15. 15. Effective Visuals <ul><li>Use short, bulleted lists. </li></ul><ul><li>Avoid condensed speaking notes as a crutch to accompany a boring delivery (as I am doing right now); instead use powerful visual symbols. </li></ul><ul><li>Make certain your visuals are legal and ethical (don’t visually distort meaning). </li></ul><ul><li>Proofread them as you do text. </li></ul>
  16. 16. Effective Visuals <ul><li>Invite the eye with white space. </li></ul><ul><li>Follow the 7X7 rule: no more than seven lines of text, each with no more than seven words (75% coverage or less). </li></ul><ul><li>Use borders, boxes and lines to capture and direct the eye. </li></ul><ul><li>As a rule, align text left. </li></ul>
  17. 17. Effective Visuals <ul><li>Limit fonts to no more than three that can be read easily from a distance. </li></ul><ul><li>Vary font on a slide for emphasis. </li></ul>
  18. 18. Using Color <ul><li>Color conveys message and mood: blue, conservative and formal; yellow, informal; red, bold, loss or stop; green, calm and go; white, crisp and clean; black, profitable, etc. </li></ul><ul><li>Make certain background color doesn’t make words difficult to read. </li></ul><ul><li>Use color to highlight elements of a slide or a particular page in a handout. </li></ul>
  19. 19. Using Color <ul><li>About 10 percent of people are color-impaired, so don’t use red or green to highlight slides. </li></ul><ul><li>To avoid confusing the eye, use no more than three different colors on a slide. </li></ul><ul><li>Be aware of context: for example, dark room use light text on a darker background (test it) </li></ul><ul><li>Use complementary colors for text and background to heighten contrast and legibility (example, yellow on dark blue). If it’s a large audience, these legibility “tricks’ become even more important. </li></ul>
  20. 20. Handouts <ul><li>A handout provides your take-away in written form and can provide a place to take notes (as I do with you by providing power point ahead of time) </li></ul>
  21. 21. Delivery <ul><li>Four methods: memorized, scripted, impromptu, extemporaneous </li></ul><ul><li>___________________________________ </li></ul><ul><li>Memorized: like a train on a narrow track – no flexibility; useful only for emphasizing short sections of a speech </li></ul><ul><li>Scripted: useful when accuracy is vital; disrupts eye contact unless script is carefully prepared and presented </li></ul>
  22. 22. Preparing a Script <ul><li>Use heavy, easy-to-turn stock. </li></ul><ul><li>Double space. </li></ul><ul><li>Use at least 20-point type. </li></ul><ul><li>Use no more than 2/3 of page in order to keep the speaker’s head up and foster good eye contact. </li></ul><ul><li>Never carry a sentence or a paragraph over a page break. </li></ul><ul><li>Underline and/or boldface key words. </li></ul>
  23. 23. Presentation Styles <ul><li>Impromptu: unprepared and frightening at first, but experience improves you (think of meetings) </li></ul><ul><li>Extemporaneous: prepared but using power point or notes and wandering around the stage wearing a lapel mike. Can be the most credible and persuasive format if you know your material well. </li></ul>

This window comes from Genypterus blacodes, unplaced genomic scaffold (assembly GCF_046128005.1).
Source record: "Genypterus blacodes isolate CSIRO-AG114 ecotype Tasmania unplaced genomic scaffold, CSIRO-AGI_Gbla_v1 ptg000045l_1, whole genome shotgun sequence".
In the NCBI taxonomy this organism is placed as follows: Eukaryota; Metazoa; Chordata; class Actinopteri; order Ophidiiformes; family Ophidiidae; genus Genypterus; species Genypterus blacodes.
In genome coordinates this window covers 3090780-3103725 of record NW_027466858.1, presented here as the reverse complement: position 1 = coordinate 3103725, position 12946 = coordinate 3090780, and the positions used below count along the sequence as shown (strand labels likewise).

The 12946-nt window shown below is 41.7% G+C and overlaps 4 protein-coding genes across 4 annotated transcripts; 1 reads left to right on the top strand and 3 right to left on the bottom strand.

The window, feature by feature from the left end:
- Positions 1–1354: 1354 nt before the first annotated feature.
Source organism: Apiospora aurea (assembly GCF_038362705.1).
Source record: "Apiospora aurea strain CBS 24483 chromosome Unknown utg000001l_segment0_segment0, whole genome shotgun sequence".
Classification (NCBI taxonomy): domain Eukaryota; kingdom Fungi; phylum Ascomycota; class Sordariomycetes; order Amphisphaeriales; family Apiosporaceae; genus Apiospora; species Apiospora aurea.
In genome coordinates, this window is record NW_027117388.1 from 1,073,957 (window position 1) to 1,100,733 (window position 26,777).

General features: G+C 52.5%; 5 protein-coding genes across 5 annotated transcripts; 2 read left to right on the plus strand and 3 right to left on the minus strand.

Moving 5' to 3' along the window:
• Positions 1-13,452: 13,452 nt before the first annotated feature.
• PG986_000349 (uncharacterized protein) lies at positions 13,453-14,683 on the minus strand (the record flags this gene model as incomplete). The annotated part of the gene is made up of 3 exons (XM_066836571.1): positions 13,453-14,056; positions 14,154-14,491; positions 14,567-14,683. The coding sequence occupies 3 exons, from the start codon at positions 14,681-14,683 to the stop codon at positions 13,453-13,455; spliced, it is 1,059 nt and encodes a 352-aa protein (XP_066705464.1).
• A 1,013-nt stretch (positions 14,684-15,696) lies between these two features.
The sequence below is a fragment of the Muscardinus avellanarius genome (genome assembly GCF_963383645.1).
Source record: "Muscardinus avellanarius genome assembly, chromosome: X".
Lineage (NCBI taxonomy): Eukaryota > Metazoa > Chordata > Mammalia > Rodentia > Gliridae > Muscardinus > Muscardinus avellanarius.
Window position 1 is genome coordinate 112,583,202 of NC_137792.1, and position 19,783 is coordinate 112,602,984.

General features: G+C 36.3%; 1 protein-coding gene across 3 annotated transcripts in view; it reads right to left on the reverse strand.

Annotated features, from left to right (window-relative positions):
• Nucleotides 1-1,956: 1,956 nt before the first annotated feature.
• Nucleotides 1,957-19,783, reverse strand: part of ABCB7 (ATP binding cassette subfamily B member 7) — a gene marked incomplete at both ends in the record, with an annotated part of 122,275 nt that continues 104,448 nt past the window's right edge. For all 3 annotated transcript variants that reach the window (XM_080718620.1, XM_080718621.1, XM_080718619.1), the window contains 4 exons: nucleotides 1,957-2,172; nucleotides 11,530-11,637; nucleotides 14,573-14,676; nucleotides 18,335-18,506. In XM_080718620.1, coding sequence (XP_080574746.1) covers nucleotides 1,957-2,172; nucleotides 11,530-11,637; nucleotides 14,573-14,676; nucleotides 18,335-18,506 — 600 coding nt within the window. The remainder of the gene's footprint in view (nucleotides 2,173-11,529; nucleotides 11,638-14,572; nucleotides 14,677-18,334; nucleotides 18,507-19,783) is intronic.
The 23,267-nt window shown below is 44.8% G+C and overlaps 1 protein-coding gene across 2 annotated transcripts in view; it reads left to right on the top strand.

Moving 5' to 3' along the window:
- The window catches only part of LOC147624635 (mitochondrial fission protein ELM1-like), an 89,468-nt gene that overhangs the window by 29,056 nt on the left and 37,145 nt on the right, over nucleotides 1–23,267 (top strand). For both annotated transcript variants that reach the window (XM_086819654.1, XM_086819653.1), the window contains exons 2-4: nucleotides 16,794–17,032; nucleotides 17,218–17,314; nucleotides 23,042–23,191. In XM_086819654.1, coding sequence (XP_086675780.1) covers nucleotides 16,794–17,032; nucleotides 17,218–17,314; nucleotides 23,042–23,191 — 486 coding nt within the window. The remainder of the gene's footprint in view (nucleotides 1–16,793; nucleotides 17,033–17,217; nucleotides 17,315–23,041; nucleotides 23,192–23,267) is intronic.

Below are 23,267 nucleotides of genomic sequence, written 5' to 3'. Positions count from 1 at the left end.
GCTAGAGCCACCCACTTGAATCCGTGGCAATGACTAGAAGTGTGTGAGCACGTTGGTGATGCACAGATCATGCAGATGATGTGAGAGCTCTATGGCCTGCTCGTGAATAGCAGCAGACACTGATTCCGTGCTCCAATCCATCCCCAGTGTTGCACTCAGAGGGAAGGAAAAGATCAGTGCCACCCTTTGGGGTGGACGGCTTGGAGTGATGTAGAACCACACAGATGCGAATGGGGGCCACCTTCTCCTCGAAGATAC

24. 24. Using Your Voice Properly <ul><li>Phonation, Articulation, Pronunciation </li></ul><ul><li>Phonation masters : Martin Luther King, James Earl Jones, Barack Obama (minister, actor, politician – all depending on their voice) </li></ul><ul><li>> Pitch: mid-to-low is best; low perceived as authoritative; variation necessary </li></ul><ul><li>> Volume: make sure you’re audible to the back row; vary it to keep their attention </li></ul><ul><li>> Rate: vary it, but – in general – breathe deeply, relax and slow down </li></ul>
  25. 25. Emphasis Changes Meaning <ul><li>I am happy you are here. </li></ul><ul><li>I am happy you are here. </li></ul><ul><li>I am happy you are here. </li></ul><ul><li>I am happy you are here. </li></ul><ul><li>I am happy you are here. </li></ul><ul><li>I am happy you are here. </li></ul>
  26. 26. Using Your Voice Properly <ul><li>Articulation (not dialect): produces clear, smooth, pleasant speech: kind of (kinda); working (workin’); going to (gonna); this (dis) </li></ul><ul><li>> Work to develop American Broadcast English </li></ul><ul><li>> Speaking is like singing: stand up with shoulders back; support with your diaphragm; breathe well; enunciate </li></ul>
  27. 27. Using Your Voice Properly <ul><li>Pronunciation: incorrect pronunciation can distract and detract from your message; if in doubt, use the dictionary to check the word out. </li></ul>
  28. 28. Presenting <ul><li>Prepare thoroughly to control anxiety; if you believe your message, your audience will feel as well as hear your words. </li></ul><ul><li>Develop tools (visuals, handouts, etc.) and always have a back-up plan in case of technical difficulties. </li></ul><ul><li>Practice to familiarize yourself with the material, but don’t rehearse all the feeling out of it. </li></ul><ul><li>Record it and listen to yourself. Do your ears catch the key phrases? </li></ul>
  29. 29. Presenting <ul><li>Work hard on the opening and the closing so you can maximize eye contact at these important points. </li></ul><ul><li>Body left (of the audience) and eyes front; check the slide, make eye contact and deliver the point. </li></ul><ul><li>Move your contact around (serial conversations with individual audience members). </li></ul><ul><li>If your hands are shaking, use a podium. </li></ul>
  30. 30. Presenting <ul><li>Don’t bob and weave – it’s distracting. </li></ul><ul><li>Dress professionally. </li></ul><ul><li>Arrive in time to check it out. </li></ul><ul><li>Adopt alert, athletic posture. </li></ul><ul><li>Communicate confidence and enthusiasm. </li></ul><ul><li>Use natural gestures. </li></ul><ul><li>Watch audience for feedback. </li></ul><ul><li>Adhere to time limits. </li></ul><ul><li>Always seek feedback so you can improve. </li></ul>
  31. 31. Crossing Ethnic/Cultural Barriers <ul><li>Speak Simply. </li></ul><ul><li>Know and avoid “red flag” words/phrases. </li></ul><ul><li>Pay attention to enunciation and articulation. </li></ul><ul><li>Be careful of humor and jokes! </li></ul><ul><li>What are the culture’s body-language norms? National protocol? </li></ul><ul><li>Be patient and walk in their shoes. </li></ul>
  32. 32. Team Presentations <ul><li>Team presentations require even more preparation, coordination and practice than individual presentations. </li></ul><ul><li>Agree on a purpose and timetable. </li></ul><ul><li>Pick an organized, disciplined team leader willing to act as referee in dividing up the turf. </li></ul><ul><li>Use a standard, cohesive design for all parts of the presentation. </li></ul><ul><li>Make transitions from member to member both verbally and physically smooth </li></ul><ul><li>Field Q. and A. as a team. </li></ul>